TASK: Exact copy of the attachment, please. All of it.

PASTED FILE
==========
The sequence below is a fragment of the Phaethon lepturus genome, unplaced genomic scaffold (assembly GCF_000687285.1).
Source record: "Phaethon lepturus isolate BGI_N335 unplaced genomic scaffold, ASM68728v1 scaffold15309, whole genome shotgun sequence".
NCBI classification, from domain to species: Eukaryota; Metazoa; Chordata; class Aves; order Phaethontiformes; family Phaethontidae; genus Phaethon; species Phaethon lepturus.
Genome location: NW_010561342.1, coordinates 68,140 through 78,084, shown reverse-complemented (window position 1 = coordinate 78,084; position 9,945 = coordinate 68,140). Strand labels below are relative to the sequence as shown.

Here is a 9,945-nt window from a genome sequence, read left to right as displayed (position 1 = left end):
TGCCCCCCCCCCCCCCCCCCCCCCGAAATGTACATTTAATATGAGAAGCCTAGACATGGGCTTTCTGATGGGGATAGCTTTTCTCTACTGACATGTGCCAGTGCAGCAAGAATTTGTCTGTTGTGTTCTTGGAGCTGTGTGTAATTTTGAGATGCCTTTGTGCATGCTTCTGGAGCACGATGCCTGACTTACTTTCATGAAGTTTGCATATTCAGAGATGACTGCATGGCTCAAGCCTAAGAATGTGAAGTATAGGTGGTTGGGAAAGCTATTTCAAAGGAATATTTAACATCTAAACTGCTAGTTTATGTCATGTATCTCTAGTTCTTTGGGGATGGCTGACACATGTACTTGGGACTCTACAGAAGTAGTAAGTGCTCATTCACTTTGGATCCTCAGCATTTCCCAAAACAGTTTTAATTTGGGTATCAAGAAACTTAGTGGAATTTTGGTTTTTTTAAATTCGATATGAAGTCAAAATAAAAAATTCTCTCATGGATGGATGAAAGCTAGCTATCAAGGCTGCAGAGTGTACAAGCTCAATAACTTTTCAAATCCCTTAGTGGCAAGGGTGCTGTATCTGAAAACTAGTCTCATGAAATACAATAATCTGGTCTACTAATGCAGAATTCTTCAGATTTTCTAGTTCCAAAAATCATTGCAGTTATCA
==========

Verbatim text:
The sequence below is a fragment of the Phaethon lepturus genome, unplaced genomic scaffold (assembly GCF_000687285.1).
Source record: "Phaethon lepturus isolate BGI_N335 unplaced genomic scaffold, ASM68728v1 scaffold15309, whole genome shotgun sequence".
NCBI classification, from domain to species: Eukaryota; Metazoa; Chordata; class Aves; order Phaethontiformes; family Phaethontidae; genus Phaethon; species Phaethon lepturus.
Genome location: NW_010561342.1, coordinates 68,140 through 78,084, shown reverse-complemented (window position 1 = coordinate 78,084; position 9,945 = coordinate 68,140). Strand labels below are relative to the sequence as shown.

Here is a 9,945-nt window from a genome sequence, read left to right as displayed (position 1 = left end):
TGCCCCCCCCCCCCCCCCCCCCCCGAAATGTACATTTAATATGAGAAGCCTAGACATGGGCTTTCTGATGGGGATAGCTTTTCTCTACTGACATGTGCCAGTGCAGCAAGAATTTGTCTGTTGTGTTCTTGGAGCTGTGTGTAATTTTGAGATGCCTTTGTGCATGCTTCTGGAGCACGATGCCTGACTTACTTTCATGAAGTTTGCATATTCAGAGATGACTGCATGGCTCAAGCCTAAGAATGTGAAGTATAGGTGGTTGGGAAAGCTATTTCAAAGGAATATTTAACATCTAAACTGCTAGTTTATGTCATGTATCTCTAGTTCTTTGGGGATGGCTGACACATGTACTTGGGACTCTACAGAAGTAGTAAGTGCTCATTCACTTTGGATCCTCAGCATTTCCCAAAACAGTTTTAATTTGGGTATCAAGAAACTTAGTGGAATTTTGGTTTTTTTAAATTCGATATGAAGTCAAAATAAAAAATTCTCTCATGGATGGATGAAAGCTAGCTATCAAGGCTGCAGAGTGTACAAGCTCAATAACTTTTCAAATCCCTTAGTGGCAAGGGTGCTGTATCTGAAAACTAGTCTCATGAAATACAATAATCTGGTCTACTAATGCAGAATTCTTCAGATTTTCTAGTTCCAAAAATCATTGCAGTTATCA